Don’t Rule Out Anything
12:00 AM, Apr 21, 2013 • By STEPHEN F. HAYES
“In this age of instant reporting and tweets and blogs, there's a temptation to latch on to any bit of information, sometimes to jump to conclusions,” said President Obama, in the late evening of April 19, after Dzokhar Tsarnaev was captured alive in Watertown, Mass. “But when a tragedy like this happens, with public safety at risk and the stakes so high, it's important that we do this right. That's why we have investigations. That's why we relentlessly gather the facts. That's why we have courts. And that's why we take care not to rush to judgment -- not about the motivations of these individuals; certainly not about entire groups of people.”
Fair words of caution. We might all do well, after a week like this one, to take a deep breath and reconsider what we think we know with clear eyes and an open mind.
But it’s equally important not to avoid conclusions about the motivations of these individuals because such conclusions are discomfiting. And it’s especially important not to explain away facts because they contradict assumptions about the threats we face.
There are reasons to be concerned this is already happening.
In an exceptionally well-reported story in the Daily Beast Friday, we read this:
"One U.S. intelligence official who was regularly briefed on the investigation told Newsweek that he and his colleagues all but ruled out al Qaeda central or one of its affiliates giving direct and specific instructions for the attack."
Those comments were published less than a full day after the authorities first revealed the pixilated photos of the two attackers taken on marathon day, just hours after the public first learned their names and well before Dzokhar Tsarnaev was captured alive.
And yet, according to U.S. officials who spoke to THE WEEKLY STANDARD, the comments reflected the general view of those Obama officials involved in the investigation.
This is not, of course, the first time we’ve seen an apparent eagerness from the Obama administration to minimize or dismiss the possibility of broader ties to international terrorism after attacks or attempted attacks on U.S. interests. Three days after the attempted bombing of an airplane on Christmas Day 2009, President Obama suggested that the attempted attack was the work of “an isolated extremist.” He made the claim despite the fact that the bomber, Umar Farouk Abdulmutallab, told interrogators in interviews shortly after his capture that he’d worked with al Qaeda in the Arabian Peninsula. Five months later, Homeland Security Secretary Janet Napolitano called the attempted bombing of Times Square by Faisal Shahzad a “one off” attack. Other administration officials downplayed the likelihood of ties to foreign jihadists. But several days later, Attorney General Eric Holder acknowledged that the Pakistani Taliban “helped facilitate” the attack. “We know that they probably helped finance it and that he was working at their direction.”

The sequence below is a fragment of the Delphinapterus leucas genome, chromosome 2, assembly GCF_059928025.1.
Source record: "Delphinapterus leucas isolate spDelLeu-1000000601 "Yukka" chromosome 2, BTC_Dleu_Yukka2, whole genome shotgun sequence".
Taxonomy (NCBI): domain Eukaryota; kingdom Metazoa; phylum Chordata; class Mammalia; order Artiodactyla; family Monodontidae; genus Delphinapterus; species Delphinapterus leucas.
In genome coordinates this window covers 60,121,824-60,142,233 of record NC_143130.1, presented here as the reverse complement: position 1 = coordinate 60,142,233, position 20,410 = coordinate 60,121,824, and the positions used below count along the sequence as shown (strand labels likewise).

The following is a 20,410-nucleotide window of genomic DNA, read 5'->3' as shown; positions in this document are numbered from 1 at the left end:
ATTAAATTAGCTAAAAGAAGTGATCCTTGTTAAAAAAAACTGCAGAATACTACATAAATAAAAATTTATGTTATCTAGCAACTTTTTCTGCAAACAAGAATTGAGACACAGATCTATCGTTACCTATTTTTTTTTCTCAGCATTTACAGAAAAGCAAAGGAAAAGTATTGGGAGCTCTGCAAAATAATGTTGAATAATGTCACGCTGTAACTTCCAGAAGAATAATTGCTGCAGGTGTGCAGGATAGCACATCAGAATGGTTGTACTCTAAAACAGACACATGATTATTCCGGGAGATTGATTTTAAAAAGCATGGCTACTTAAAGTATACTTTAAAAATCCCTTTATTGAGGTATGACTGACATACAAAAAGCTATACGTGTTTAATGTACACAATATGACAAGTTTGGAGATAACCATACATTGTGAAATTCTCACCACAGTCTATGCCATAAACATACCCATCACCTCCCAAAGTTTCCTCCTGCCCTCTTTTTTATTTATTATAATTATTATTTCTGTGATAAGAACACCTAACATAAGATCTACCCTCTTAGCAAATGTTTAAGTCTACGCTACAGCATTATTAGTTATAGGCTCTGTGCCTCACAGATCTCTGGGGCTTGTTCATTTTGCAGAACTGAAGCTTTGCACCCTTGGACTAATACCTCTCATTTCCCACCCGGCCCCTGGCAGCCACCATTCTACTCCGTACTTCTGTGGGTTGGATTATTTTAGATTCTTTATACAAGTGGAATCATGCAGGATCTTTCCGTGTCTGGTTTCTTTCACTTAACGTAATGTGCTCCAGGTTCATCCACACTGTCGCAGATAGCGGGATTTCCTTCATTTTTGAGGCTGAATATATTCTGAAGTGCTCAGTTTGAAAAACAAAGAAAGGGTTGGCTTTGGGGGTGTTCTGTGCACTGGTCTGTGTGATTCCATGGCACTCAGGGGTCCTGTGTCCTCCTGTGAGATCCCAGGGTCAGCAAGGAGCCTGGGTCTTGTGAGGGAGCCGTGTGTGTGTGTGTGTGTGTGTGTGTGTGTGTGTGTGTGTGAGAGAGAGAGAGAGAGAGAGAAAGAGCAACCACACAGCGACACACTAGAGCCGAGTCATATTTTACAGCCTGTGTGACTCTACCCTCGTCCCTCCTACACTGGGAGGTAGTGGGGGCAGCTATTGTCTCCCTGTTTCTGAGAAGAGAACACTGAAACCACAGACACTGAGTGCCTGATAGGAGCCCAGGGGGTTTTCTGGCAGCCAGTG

Perhaps most famously, the Obama administration downplayed involvement of al Qaeda affiliated terrorists in the attacks in Benghazi on September 11, 2012. Despite ample evidence of their involvement – including real-time reporting from U.S. officials on the ground in Benghazi, a memo September 12 from the CIA station chief in Tripoli with details of the attacks and who conducted them, and communications intercepts from those involved in the assault – administration officials for days (even weeks) suggested that the attacks came spontaneously in response to an anti-Islam video.
These initial assessments fit nicely with the administration’s broader narrative about the end of the War on Terror and the imminent demise of al Qaeda. They were also wrong.
Why, then, would U.S. intelligence officials be ruling out ties to jihadist groups – or ruling out anything, for that matter – so early?
It’s an especially important question given what we know about Tamerlan Tsarnaev. CBS News reported Friday that the FBI had previously interviewed the elder Tsarnaev on a suspicion of ties to extremist groups. According to the CBS affiliate in Boston, the FBI initially denied ever contacting Tsarnaev. But later, after Tsarnaev’s mother spoke of the FBI contacts in an interview with Russian media, the FBI acknowledged that the older Tsarnaev had been under scrutiny.
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